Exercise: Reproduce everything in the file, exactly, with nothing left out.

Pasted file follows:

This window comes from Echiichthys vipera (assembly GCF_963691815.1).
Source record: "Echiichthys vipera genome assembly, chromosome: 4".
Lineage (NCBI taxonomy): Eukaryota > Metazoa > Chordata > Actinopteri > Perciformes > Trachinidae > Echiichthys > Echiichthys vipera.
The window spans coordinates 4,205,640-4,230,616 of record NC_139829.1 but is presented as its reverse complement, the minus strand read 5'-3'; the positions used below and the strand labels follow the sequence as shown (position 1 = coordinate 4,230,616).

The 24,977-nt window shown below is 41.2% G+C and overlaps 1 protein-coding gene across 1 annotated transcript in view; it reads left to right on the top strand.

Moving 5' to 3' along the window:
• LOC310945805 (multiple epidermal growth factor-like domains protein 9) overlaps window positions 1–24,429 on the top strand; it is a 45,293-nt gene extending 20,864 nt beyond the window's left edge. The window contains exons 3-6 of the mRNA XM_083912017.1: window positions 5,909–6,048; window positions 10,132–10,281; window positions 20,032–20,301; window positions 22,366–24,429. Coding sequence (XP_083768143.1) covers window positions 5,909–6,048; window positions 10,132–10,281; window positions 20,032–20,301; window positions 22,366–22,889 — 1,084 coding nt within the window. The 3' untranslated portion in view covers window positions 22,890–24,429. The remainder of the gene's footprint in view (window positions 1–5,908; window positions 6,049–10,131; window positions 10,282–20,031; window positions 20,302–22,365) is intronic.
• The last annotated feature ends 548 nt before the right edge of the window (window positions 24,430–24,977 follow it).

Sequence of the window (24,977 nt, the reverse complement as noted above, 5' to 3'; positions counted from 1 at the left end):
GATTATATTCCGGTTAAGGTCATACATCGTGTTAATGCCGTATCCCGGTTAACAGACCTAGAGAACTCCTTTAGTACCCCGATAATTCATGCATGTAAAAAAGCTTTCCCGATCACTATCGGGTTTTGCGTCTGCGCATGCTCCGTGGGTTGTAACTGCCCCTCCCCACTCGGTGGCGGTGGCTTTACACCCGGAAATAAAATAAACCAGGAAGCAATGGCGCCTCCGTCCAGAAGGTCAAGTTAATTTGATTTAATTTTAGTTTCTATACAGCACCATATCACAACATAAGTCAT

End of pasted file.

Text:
This window comes from Echiichthys vipera (assembly GCF_963691815.1).
Source record: "Echiichthys vipera genome assembly, chromosome: 4".
Lineage (NCBI taxonomy): Eukaryota > Metazoa > Chordata > Actinopteri > Perciformes > Trachinidae > Echiichthys > Echiichthys vipera.
The window spans coordinates 4,205,640-4,230,616 of record NC_139829.1 but is presented as its reverse complement, the minus strand read 5'-3'; the positions used below and the strand labels follow the sequence as shown (position 1 = coordinate 4,230,616).

The 24,977-nt window shown below is 41.2% G+C and overlaps 1 protein-coding gene across 1 annotated transcript in view; it reads left to right on the top strand.

Moving 5' to 3' along the window:
• LOC310945805 (multiple epidermal growth factor-like domains protein 9) overlaps window positions 1–24,429 on the top strand; it is a 45,293-nt gene extending 20,864 nt beyond the window's left edge. The window contains exons 3-6 of the mRNA XM_083912017.1: window positions 5,909–6,048; window positions 10,132–10,281; window positions 20,032–20,301; window positions 22,366–24,429. Coding sequence (XP_083768143.1) covers window positions 5,909–6,048; window positions 10,132–10,281; window positions 20,032–20,301; window positions 22,366–22,889 — 1,084 coding nt within the window. The 3' untranslated portion in view covers window positions 22,890–24,429. The remainder of the gene's footprint in view (window positions 1–5,908; window positions 6,049–10,131; window positions 10,282–20,031; window positions 20,302–22,365) is intronic.
• The last annotated feature ends 548 nt before the right edge of the window (window positions 24,430–24,977 follow it).

Sequence of the window (24,977 nt, the reverse complement as noted above, 5' to 3'; positions counted from 1 at the left end):
GATTATATTCCGGTTAAGGTCATACATCGTGTTAATGCCGTATCCCGGTTAACAGACCTAGAGAACTCCTTTAGTACCCCGATAATTCATGCATGTAAAAAAGCTTTCCCGATCACTATCGGGTTTTGCGTCTGCGCATGCTCCGTGGGTTGTAACTGCCCCTCCCCACTCGGTGGCGGTGGCTTTACACCCGGAAATAAAATAAACCAGGAAGCAATGGCGCCTCCGTCCAGAAGGTCAAGTTAATTTGATTTAATTTTAGTTTCTATACAGCACCATATCACAACATAAGTCAT